LINDSAY WILLIAMS: Does the composition of Sacu present a challenge in itself? We’ve got South Africa which is growing at a phenomenal rate, and then countries like Lesotho and Swaziland are included. Does that mean agreements are difficult to conclude?

KARAN BHATIA: It’s always more challenging to conclude an agreement when you’ve got multiple partners on one side of the table, so yes, there’s some complication there. The fact that they’re at different levels of development, and there are different sets of issues is something that makes it a little more challenging - but again I was very encouraged coming out of our meetings today because I do feel that among all of the partners, the five for Sacu members and the United States, there’s a common vision, a common desire to have a free trade agreement at the end of the day. So there may be some specific challenges that we’re going to have to work through, but I feel good overall.

LINDSAY WILLIAMS: Your portfolio includes overseeing US trade relations with East Asia, which includes China and Japan, South Asia and India - is it tempting for a cynic to look at this and say that Sacu compared to India, China and countries like that is not really at the top of the list?

KARAN BHATIA: No, actually I don’t think so - witness the fact that we don’t have free trade agreement negotiations going on with either India or China. Those are two countries that we have strong and growing trade relationships with as well, but it’s not a zero sum game. I think we can have vibrant trade relationships with those and other countries, but also with Sacu. South Africa obviously is a major trading partner for us, the Sacu region as a whole is important - it’s an area that we’re looking to grow, it’s a dynamic region, and the economic growth here has been good - so we are looking to meaningfully engage, and again I just point to the fact that we have FTA negotiations with Sacu.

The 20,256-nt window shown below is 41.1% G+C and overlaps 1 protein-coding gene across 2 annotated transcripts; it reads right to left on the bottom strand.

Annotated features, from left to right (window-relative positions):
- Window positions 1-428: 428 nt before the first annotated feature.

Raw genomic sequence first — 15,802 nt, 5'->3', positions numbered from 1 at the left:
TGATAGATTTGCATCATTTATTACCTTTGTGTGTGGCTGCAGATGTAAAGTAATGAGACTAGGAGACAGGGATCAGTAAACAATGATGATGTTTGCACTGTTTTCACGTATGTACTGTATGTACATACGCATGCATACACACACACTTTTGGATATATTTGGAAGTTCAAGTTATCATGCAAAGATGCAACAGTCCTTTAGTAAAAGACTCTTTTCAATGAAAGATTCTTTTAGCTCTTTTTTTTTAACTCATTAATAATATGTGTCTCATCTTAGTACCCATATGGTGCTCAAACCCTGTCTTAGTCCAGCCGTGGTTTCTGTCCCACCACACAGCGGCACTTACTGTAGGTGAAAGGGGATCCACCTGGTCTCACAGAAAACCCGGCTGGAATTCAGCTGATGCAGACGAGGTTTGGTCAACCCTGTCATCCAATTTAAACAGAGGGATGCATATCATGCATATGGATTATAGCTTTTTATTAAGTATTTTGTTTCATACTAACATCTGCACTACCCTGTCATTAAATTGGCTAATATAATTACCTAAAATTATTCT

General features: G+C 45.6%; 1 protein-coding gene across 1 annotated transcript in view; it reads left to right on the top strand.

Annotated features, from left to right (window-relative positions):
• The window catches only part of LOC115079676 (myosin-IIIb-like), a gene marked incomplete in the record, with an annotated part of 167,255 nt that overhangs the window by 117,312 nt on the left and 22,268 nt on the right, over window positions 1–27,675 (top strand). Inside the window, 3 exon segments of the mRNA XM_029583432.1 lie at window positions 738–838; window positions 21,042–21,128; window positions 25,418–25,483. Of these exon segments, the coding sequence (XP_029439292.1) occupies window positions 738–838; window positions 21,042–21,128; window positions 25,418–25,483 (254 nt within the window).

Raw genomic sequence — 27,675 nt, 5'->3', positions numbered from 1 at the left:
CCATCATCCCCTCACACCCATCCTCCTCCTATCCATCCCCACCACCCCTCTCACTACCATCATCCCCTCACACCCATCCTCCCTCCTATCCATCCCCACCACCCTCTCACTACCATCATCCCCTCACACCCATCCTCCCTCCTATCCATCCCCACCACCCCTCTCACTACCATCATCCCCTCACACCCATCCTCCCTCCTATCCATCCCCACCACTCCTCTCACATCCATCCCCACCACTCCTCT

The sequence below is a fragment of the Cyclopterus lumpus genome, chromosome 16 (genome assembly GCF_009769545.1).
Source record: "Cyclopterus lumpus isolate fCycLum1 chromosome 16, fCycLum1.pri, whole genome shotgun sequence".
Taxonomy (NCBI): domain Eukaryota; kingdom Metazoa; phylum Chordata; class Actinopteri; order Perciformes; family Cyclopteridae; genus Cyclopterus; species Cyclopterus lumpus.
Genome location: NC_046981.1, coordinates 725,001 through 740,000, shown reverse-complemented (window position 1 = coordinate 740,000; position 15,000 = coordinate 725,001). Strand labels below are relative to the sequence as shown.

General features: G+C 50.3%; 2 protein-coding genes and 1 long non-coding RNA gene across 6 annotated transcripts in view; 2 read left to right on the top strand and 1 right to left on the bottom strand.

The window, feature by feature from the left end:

LINDSAY WILLIAMS: Again according to Business Day you are quoted as saying “trade has more than doubled in the last five years”. Do you envisage that sort of growth to continue?

KARAN BHATIA: I very much hope so. I think the trade that’s benefited by the preferential trade access that’s been give to Sub-Saharan Africa under our Africa Growth and Opportunities Act (Agoa) has certainly helped that impressive growth in exports by Southern Africa, but I don’t think it needs to stop there. I believe there’s good potential to grow - the US market is a very large, growing and healthy market, and Sacu and South Africa specifically are competitive economies - so I think there is the possibility for it to grow. Hopefully with the kinds of agreements that we contemplated in today’s session it will grow even faster - so again I’m optimistic.

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source: Business Day